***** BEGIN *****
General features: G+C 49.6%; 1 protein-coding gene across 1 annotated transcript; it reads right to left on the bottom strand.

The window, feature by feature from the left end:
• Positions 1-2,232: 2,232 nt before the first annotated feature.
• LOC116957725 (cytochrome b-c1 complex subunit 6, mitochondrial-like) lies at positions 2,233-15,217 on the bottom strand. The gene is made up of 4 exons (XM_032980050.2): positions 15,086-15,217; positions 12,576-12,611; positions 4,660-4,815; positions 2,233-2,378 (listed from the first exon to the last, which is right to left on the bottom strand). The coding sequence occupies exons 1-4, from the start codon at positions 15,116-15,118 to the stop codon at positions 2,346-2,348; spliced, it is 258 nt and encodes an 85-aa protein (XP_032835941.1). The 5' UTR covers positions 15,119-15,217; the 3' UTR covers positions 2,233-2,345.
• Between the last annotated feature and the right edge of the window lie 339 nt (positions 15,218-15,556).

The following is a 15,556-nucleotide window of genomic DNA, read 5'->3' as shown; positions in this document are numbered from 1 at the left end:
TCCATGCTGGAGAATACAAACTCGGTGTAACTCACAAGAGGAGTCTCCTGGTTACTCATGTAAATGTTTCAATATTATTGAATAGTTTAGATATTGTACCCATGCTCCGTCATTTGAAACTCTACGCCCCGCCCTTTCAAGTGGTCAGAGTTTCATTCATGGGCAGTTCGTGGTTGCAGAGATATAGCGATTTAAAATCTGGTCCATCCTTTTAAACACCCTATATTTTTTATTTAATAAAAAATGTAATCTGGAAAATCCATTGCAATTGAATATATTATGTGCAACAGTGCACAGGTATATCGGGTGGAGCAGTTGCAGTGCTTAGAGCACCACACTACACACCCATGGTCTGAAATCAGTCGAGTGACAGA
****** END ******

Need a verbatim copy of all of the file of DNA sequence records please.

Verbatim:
General features: G+C 49.6%; 1 protein-coding gene across 1 annotated transcript; it reads right to left on the bottom strand.

The window, feature by feature from the left end:
• Positions 1-2,232: 2,232 nt before the first annotated feature.
• LOC116957725 (cytochrome b-c1 complex subunit 6, mitochondrial-like) lies at positions 2,233-15,217 on the bottom strand. The gene is made up of 4 exons (XM_032980050.2): positions 15,086-15,217; positions 12,576-12,611; positions 4,660-4,815; positions 2,233-2,378 (listed from the first exon to the last, which is right to left on the bottom strand). The coding sequence occupies exons 1-4, from the start codon at positions 15,116-15,118 to the stop codon at positions 2,346-2,348; spliced, it is 258 nt and encodes an 85-aa protein (XP_032835941.1). The 5' UTR covers positions 15,119-15,217; the 3' UTR covers positions 2,233-2,345.
• Between the last annotated feature and the right edge of the window lie 339 nt (positions 15,218-15,556).

The following is a 15,556-nucleotide window of genomic DNA, read 5'->3' as shown; positions in this document are numbered from 1 at the left end:
TCCATGCTGGAGAATACAAACTCGGTGTAACTCACAAGAGGAGTCTCCTGGTTACTCATGTAAATGTTTCAATATTATTGAATAGTTTAGATATTGTACCCATGCTCCGTCATTTGAAACTCTACGCCCCGCCCTTTCAAGTGGTCAGAGTTTCATTCATGGGCAGTTCGTGGTTGCAGAGATATAGCGATTTAAAATCTGGTCCATCCTTTTAAACACCCTATATTTTTTATTTAATAAAAAATGTAATCTGGAAAATCCATTGCAATTGAATATATTATGTGCAACAGTGCACAGGTATATCGGGTGGAGCAGTTGCAGTGCTTAGAGCACCACACTACACACCCATGGTCTGAAATCAGTCGAGTGACAGA